Rio de Janeiro is making "solid progress" in its preparations for the 2016 Olympics, according to the International Olympic Committee (IOC).
The IOC's Coordination Commission visited the host city this week and reports that "venues are taking shape".
However thousands of dead fish were discovered in the Guanabara Bay - the sailing venue - on Tuesday.
The fish may have died from drought, but government officials said hitting water pollution targets is "not easy".
The venue has previously caused concern because of the levels of garbage and untreated sewage in the water.
Last month government officials admitted they would miss their target of an 80% reduction in water pollution by the start of the Olympics next August.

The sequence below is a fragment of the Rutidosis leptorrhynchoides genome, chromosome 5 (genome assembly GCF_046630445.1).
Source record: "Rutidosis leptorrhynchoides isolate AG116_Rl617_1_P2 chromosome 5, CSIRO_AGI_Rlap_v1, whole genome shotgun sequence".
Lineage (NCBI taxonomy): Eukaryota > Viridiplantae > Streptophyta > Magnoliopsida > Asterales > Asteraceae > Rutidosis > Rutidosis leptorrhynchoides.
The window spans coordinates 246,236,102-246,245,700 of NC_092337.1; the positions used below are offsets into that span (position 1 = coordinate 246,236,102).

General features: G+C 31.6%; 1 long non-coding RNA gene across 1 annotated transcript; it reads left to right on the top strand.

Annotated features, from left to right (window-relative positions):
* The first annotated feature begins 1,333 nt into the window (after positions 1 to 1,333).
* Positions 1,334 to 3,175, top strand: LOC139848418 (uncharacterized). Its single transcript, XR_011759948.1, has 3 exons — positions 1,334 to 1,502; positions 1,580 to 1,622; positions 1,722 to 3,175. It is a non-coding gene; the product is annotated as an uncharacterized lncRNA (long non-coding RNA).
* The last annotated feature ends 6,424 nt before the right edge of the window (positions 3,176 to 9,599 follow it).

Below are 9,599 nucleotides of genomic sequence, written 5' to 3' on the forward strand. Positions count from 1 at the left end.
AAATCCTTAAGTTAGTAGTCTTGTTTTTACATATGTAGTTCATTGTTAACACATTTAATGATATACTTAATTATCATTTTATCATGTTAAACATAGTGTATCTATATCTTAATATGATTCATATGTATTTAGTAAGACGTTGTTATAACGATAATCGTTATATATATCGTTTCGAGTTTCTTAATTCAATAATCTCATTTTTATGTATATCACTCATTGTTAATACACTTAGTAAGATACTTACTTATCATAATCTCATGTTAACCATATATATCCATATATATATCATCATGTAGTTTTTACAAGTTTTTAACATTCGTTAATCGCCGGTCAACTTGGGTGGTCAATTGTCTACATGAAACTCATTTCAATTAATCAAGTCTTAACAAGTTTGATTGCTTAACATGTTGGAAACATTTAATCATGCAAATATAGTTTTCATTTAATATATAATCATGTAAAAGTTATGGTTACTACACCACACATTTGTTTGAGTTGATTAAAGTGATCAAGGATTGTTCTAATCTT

Rio governor Luiz Fernando Pezao admitted reducing pollution and meeting other targets was "challenging".
"It's not easy," he said. "Every time we have a negotiation, the bidding process [for the project] slows and postpones things."
The latest IOC inspection took place over three days this week. Commission chair Nawal El Moutawakel added the two Olympic Parks being built are "on track to leave fantastic legacies to the people of Rio".
El Moutawakel acknowledged that substantial work remains in order to ready the city for a series of test events this year.
"The Rio team is now entering the most intense phase in the preparation for the Games, as they reach a new level of detail while planning numerous test events," she said.
"The golf course, velodrome and equestrian cross-country venues all have very aggressive timelines that will need to be met over the coming months."